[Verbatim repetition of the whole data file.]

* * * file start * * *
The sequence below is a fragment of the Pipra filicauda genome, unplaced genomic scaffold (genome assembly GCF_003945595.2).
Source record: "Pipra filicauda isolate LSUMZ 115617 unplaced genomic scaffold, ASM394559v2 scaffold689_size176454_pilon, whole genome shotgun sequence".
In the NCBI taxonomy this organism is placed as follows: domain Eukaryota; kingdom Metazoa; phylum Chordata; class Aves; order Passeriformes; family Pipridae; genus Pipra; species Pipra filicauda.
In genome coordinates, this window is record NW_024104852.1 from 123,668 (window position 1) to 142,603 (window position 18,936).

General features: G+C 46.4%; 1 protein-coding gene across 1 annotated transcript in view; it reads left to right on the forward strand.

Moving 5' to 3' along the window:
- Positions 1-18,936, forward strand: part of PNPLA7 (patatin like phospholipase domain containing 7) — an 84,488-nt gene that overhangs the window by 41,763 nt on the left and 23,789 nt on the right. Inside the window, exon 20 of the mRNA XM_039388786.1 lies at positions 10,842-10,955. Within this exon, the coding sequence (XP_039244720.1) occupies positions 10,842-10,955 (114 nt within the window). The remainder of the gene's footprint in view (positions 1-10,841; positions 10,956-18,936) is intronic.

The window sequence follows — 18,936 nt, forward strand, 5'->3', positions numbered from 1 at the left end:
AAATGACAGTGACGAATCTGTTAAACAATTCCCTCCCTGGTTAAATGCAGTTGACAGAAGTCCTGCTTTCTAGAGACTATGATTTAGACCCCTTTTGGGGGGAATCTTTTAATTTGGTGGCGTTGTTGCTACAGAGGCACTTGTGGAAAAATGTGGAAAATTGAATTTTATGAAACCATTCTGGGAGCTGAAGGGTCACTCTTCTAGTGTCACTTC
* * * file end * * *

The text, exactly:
The sequence below is a fragment of the Pipra filicauda genome, unplaced genomic scaffold (genome assembly GCF_003945595.2).
Source record: "Pipra filicauda isolate LSUMZ 115617 unplaced genomic scaffold, ASM394559v2 scaffold689_size176454_pilon, whole genome shotgun sequence".
In the NCBI taxonomy this organism is placed as follows: domain Eukaryota; kingdom Metazoa; phylum Chordata; class Aves; order Passeriformes; family Pipridae; genus Pipra; species Pipra filicauda.
In genome coordinates, this window is record NW_024104852.1 from 123,668 (window position 1) to 142,603 (window position 18,936).

General features: G+C 46.4%; 1 protein-coding gene across 1 annotated transcript in view; it reads left to right on the forward strand.

Moving 5' to 3' along the window:
- Positions 1-18,936, forward strand: part of PNPLA7 (patatin like phospholipase domain containing 7) — an 84,488-nt gene that overhangs the window by 41,763 nt on the left and 23,789 nt on the right. Inside the window, exon 20 of the mRNA XM_039388786.1 lies at positions 10,842-10,955. Within this exon, the coding sequence (XP_039244720.1) occupies positions 10,842-10,955 (114 nt within the window). The remainder of the gene's footprint in view (positions 1-10,841; positions 10,956-18,936) is intronic.

The window sequence follows — 18,936 nt, forward strand, 5'->3', positions numbered from 1 at the left end:
AAATGACAGTGACGAATCTGTTAAACAATTCCCTCCCTGGTTAAATGCAGTTGACAGAAGTCCTGCTTTCTAGAGACTATGATTTAGACCCCTTTTGGGGGGAATCTTTTAATTTGGTGGCGTTGTTGCTACAGAGGCACTTGTGGAAAAATGTGGAAAATTGAATTTTATGAAACCATTCTGGGAGCTGAAGGGTCACTCTTCTAGTGTCACTTC